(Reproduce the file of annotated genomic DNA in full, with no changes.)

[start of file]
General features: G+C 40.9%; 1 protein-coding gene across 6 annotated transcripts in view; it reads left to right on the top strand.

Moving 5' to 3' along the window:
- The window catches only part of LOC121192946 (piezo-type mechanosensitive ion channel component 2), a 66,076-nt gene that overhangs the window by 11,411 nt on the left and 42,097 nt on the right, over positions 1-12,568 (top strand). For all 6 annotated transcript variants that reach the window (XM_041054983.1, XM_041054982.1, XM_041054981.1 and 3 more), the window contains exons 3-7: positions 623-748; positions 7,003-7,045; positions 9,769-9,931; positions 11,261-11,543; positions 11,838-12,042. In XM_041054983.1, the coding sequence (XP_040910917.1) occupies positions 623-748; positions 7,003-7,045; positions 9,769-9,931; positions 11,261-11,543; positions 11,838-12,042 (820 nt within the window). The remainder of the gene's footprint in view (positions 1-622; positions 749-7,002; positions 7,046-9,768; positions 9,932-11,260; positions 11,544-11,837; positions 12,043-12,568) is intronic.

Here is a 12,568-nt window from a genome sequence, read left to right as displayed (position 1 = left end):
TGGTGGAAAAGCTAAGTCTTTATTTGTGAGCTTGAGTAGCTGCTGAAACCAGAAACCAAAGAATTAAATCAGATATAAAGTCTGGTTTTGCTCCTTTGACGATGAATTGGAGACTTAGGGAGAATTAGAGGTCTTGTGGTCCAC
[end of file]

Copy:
General features: G+C 40.9%; 1 protein-coding gene across 6 annotated transcripts in view; it reads left to right on the top strand.

Moving 5' to 3' along the window:
- The window catches only part of LOC121192946 (piezo-type mechanosensitive ion channel component 2), a 66,076-nt gene that overhangs the window by 11,411 nt on the left and 42,097 nt on the right, over positions 1-12,568 (top strand). For all 6 annotated transcript variants that reach the window (XM_041054983.1, XM_041054982.1, XM_041054981.1 and 3 more), the window contains exons 3-7: positions 623-748; positions 7,003-7,045; positions 9,769-9,931; positions 11,261-11,543; positions 11,838-12,042. In XM_041054983.1, the coding sequence (XP_040910917.1) occupies positions 623-748; positions 7,003-7,045; positions 9,769-9,931; positions 11,261-11,543; positions 11,838-12,042 (820 nt within the window). The remainder of the gene's footprint in view (positions 1-622; positions 749-7,002; positions 7,046-9,768; positions 9,932-11,260; positions 11,544-11,837; positions 12,043-12,568) is intronic.

Here is a 12,568-nt window from a genome sequence, read left to right as displayed (position 1 = left end):
TGGTGGAAAAGCTAAGTCTTTATTTGTGAGCTTGAGTAGCTGCTGAAACCAGAAACCAAAGAATTAAATCAGATATAAAGTCTGGTTTTGCTCCTTTGACGATGAATTGGAGACTTAGGGAGAATTAGAGGTCTTGTGGTCCAC